DFS Permissions

Using 2008 R2 server.  I had this working on 2003 server, but can't seem to be able to do it here. I have a DFS Root, with many links to shared folders.  The DFS names space is then used to map users to a shared drive using GPO and netuse.  My issue is I can't seem to prevent users from saving to the root folders, which are by department.  I only want them to be able to save in the sub-folders.  They should be able to create any folders they wish within the sub folders and inside the parent folder.  I've tried changing the parent folder permissions and inheriting down, but that locked them out of everything.  Not sure what I can't remember.
Michelle DabneyIT DirectorAsked:
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pwindellCommented:
The Root needs to be the beginning of the Permissions (meaning no inheriting).

1. First Add the User's group in the normal way in the Dialog

2. Then go into the Advanced section and remove the item Create Files / Write Data.

3. Click OK on everything and go completely out of all Dialog boxes.

4. Go back into the Properties of the Folder and select Permissions again

5. Go straight to the Advanced Section this time.

6. Add the same User's group again a second time,...this time all the permissions will be unchecked by default.  

7.  In the Applies To drop-down choose Subfolders Only and then check the Allow box for Create Files and Write Data.

Now when you get back to the first Advanced dialog box, the User's Group will be listed twice:
  a.  Permissions=Special  Applies to = This Folder, Subfolders and Files
   b. Permissions= Create Files / Write Data   Applies to = Subfolders Only
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Michelle DabneyIT DirectorAuthor Commented:
Just for clarification, you're using Root for the file share, not the DFS root, correct?  I know that previously I hid the shares from the users, they could only see the DFS folder.  For some reason, wih 2008 R2, the DFS wouldn't link.  I had, at first,  thought that was my issue.  I will attempt on one folder and let you know if this is the solution.  Thank you.
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pwindellCommented:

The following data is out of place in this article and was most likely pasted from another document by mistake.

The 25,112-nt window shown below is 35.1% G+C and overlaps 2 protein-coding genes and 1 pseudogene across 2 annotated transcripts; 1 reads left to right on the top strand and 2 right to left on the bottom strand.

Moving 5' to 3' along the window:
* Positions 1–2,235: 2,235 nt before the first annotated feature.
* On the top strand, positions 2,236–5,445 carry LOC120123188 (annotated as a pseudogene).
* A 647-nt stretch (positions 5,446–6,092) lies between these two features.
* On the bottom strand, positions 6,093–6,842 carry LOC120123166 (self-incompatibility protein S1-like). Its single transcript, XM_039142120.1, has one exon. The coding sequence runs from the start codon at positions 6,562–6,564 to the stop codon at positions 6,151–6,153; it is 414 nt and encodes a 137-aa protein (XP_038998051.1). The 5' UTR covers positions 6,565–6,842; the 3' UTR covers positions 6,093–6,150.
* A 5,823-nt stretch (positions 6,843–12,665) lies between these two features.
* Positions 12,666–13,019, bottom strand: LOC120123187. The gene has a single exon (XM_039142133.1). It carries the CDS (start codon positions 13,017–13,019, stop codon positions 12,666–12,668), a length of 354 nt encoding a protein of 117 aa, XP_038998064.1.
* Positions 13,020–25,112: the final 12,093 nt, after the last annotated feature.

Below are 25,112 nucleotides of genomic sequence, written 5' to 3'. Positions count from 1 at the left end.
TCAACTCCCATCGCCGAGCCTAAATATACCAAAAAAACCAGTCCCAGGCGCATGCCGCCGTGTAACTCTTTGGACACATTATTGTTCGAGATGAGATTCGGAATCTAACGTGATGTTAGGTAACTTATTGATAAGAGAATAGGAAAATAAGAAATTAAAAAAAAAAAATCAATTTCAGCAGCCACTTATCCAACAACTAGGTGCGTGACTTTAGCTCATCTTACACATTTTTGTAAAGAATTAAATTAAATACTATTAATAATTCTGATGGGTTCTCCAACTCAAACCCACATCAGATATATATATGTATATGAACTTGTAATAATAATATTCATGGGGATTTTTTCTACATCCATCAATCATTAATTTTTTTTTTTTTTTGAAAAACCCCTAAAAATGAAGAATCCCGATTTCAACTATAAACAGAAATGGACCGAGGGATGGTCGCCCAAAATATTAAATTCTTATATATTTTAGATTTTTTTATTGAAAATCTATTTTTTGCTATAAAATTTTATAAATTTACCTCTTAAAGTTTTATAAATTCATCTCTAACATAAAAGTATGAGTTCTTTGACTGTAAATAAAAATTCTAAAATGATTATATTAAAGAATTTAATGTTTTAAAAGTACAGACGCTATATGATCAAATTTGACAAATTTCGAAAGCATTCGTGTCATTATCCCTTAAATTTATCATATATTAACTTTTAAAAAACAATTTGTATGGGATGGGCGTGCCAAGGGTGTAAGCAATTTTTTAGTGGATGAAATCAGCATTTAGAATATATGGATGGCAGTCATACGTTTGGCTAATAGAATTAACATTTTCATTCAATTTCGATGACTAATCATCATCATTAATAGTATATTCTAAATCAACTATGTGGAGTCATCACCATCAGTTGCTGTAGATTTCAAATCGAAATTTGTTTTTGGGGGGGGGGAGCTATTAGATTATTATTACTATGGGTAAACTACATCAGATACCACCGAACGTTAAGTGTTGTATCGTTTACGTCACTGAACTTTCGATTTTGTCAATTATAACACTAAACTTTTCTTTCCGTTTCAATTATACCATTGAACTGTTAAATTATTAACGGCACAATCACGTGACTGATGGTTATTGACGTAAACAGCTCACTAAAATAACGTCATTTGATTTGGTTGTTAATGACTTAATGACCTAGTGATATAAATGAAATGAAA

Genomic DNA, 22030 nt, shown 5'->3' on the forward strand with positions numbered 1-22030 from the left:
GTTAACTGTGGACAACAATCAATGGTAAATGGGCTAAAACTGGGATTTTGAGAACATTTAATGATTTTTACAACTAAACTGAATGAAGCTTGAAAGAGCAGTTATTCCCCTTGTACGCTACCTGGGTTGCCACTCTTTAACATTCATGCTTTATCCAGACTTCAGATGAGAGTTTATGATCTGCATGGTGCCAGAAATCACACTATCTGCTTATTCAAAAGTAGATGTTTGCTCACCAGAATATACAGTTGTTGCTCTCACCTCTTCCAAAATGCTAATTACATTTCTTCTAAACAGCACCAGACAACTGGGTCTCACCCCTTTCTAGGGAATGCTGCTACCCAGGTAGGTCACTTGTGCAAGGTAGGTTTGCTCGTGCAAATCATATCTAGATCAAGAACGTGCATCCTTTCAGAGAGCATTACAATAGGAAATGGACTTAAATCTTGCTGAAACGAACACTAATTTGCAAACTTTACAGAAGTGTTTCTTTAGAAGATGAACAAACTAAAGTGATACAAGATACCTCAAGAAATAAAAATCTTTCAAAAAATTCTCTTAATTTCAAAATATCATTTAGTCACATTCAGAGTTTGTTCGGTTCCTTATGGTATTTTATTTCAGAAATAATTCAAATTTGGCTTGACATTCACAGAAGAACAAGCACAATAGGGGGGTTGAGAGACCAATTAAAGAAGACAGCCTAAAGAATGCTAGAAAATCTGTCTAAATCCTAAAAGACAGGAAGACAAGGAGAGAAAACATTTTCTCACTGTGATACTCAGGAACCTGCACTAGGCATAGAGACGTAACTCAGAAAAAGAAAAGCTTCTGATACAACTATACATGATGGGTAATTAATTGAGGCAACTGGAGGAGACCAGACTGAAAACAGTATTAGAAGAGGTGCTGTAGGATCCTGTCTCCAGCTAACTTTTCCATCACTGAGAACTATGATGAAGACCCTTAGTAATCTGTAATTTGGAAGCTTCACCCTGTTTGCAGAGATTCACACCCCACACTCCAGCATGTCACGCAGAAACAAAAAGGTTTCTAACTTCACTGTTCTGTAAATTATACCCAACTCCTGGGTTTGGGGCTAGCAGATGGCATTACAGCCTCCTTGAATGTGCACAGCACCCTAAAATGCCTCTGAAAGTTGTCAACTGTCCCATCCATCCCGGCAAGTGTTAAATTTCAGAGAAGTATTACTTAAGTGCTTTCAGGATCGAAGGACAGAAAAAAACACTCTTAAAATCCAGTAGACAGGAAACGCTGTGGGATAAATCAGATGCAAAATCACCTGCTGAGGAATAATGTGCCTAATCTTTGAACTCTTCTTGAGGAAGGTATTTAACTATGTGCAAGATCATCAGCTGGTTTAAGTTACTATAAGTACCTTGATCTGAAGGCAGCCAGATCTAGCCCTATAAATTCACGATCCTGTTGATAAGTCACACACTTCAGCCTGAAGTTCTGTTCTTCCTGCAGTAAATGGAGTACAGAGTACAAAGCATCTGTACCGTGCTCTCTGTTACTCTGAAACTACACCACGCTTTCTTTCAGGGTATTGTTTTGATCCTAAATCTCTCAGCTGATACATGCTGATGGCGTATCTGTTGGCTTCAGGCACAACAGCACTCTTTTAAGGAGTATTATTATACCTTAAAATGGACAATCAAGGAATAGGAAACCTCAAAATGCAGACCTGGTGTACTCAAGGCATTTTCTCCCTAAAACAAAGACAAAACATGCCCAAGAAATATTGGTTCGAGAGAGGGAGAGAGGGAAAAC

Root meaning the "top of the folder tree"  in the file system within the context of the discussion.
Since the DFS Root has to point to something,...it is probably one and the same,...but maybe not.

I'm talking about the Folder right above the User's individual folders.

Some Folder|              <------------you point the DFS Root here??  Don't know.
                    |--Userfolder1
                    |--Userfolder2
                    |--UserSally
                    |--UserJohn

Here is an article that gives the same theory I based what I said on,...but mine is more simpler.

How to dynamically create security-enhanced redirected folders by using folder redirection in Windows 2000 and in Windows Server 2003
http://support.microsoft.com/kb/274443

Do not confuse these:
1. Folder Redirection
2. Roaming Profiles
3. Offline Files
4. DFS

They are all four entirely different and independent things.  They can all be done totally by themselves or in various combinations togther (if you can keep them all straight).    But if you cannot keep it straight in your head where one ends and another begins you are in for a world of hurt.   DFS simply repicates copys of the specified file structure to two or more places and provides a unified UNC Path to get there,...that is all it does,...don't confuse what it is doing with what any of the other 3 things do.
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Michelle DabneyIT DirectorAuthor Commented:
Almost exactly what we need.  Tweaking on our side needed.
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Michelle DabneyIT DirectorAuthor Commented:
The partiality would be our need to change the way the folders are now set up.
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pwindellCommented:
The article I gave the link for is more accuarte than what I gave off the top of my head.  I trhink I forgot a couple parts in mine.
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